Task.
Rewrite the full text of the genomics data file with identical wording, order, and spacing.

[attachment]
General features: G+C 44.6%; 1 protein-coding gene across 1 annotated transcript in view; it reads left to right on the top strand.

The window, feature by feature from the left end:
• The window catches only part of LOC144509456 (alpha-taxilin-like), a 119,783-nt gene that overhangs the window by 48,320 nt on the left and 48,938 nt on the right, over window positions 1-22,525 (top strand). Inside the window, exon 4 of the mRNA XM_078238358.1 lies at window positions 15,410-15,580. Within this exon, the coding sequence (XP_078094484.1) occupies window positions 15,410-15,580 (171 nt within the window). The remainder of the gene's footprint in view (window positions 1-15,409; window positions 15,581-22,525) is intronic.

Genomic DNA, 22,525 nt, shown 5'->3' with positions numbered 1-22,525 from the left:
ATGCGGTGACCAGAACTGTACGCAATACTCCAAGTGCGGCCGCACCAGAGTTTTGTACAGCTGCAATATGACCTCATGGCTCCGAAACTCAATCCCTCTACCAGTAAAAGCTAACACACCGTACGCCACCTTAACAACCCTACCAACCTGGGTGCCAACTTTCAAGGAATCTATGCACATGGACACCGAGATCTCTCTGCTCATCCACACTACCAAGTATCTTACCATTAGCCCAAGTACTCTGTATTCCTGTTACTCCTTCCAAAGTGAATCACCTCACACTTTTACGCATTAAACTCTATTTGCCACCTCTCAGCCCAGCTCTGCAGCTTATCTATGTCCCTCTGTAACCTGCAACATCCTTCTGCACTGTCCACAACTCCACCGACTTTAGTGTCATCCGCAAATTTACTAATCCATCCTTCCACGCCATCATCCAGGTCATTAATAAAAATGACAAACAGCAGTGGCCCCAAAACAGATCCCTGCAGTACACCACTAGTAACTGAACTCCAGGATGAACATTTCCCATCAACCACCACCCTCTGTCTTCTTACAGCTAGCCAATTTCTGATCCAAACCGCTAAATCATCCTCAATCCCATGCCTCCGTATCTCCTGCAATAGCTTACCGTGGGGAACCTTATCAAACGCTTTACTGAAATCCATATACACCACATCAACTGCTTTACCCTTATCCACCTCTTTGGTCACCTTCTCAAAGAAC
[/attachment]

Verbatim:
General features: G+C 44.6%; 1 protein-coding gene across 1 annotated transcript in view; it reads left to right on the top strand.

The window, feature by feature from the left end:
• The window catches only part of LOC144509456 (alpha-taxilin-like), a 119,783-nt gene that overhangs the window by 48,320 nt on the left and 48,938 nt on the right, over window positions 1-22,525 (top strand). Inside the window, exon 4 of the mRNA XM_078238358.1 lies at window positions 15,410-15,580. Within this exon, the coding sequence (XP_078094484.1) occupies window positions 15,410-15,580 (171 nt within the window). The remainder of the gene's footprint in view (window positions 1-15,409; window positions 15,581-22,525) is intronic.

Genomic DNA, 22,525 nt, shown 5'->3' with positions numbered 1-22,525 from the left:
ATGCGGTGACCAGAACTGTACGCAATACTCCAAGTGCGGCCGCACCAGAGTTTTGTACAGCTGCAATATGACCTCATGGCTCCGAAACTCAATCCCTCTACCAGTAAAAGCTAACACACCGTACGCCACCTTAACAACCCTACCAACCTGGGTGCCAACTTTCAAGGAATCTATGCACATGGACACCGAGATCTCTCTGCTCATCCACACTACCAAGTATCTTACCATTAGCCCAAGTACTCTGTATTCCTGTTACTCCTTCCAAAGTGAATCACCTCACACTTTTACGCATTAAACTCTATTTGCCACCTCTCAGCCCAGCTCTGCAGCTTATCTATGTCCCTCTGTAACCTGCAACATCCTTCTGCACTGTCCACAACTCCACCGACTTTAGTGTCATCCGCAAATTTACTAATCCATCCTTCCACGCCATCATCCAGGTCATTAATAAAAATGACAAACAGCAGTGGCCCCAAAACAGATCCCTGCAGTACACCACTAGTAACTGAACTCCAGGATGAACATTTCCCATCAACCACCACCCTCTGTCTTCTTACAGCTAGCCAATTTCTGATCCAAACCGCTAAATCATCCTCAATCCCATGCCTCCGTATCTCCTGCAATAGCTTACCGTGGGGAACCTTATCAAACGCTTTACTGAAATCCATATACACCACATCAACTGCTTTACCCTTATCCACCTCTTTGGTCACCTTCTCAAAGAAC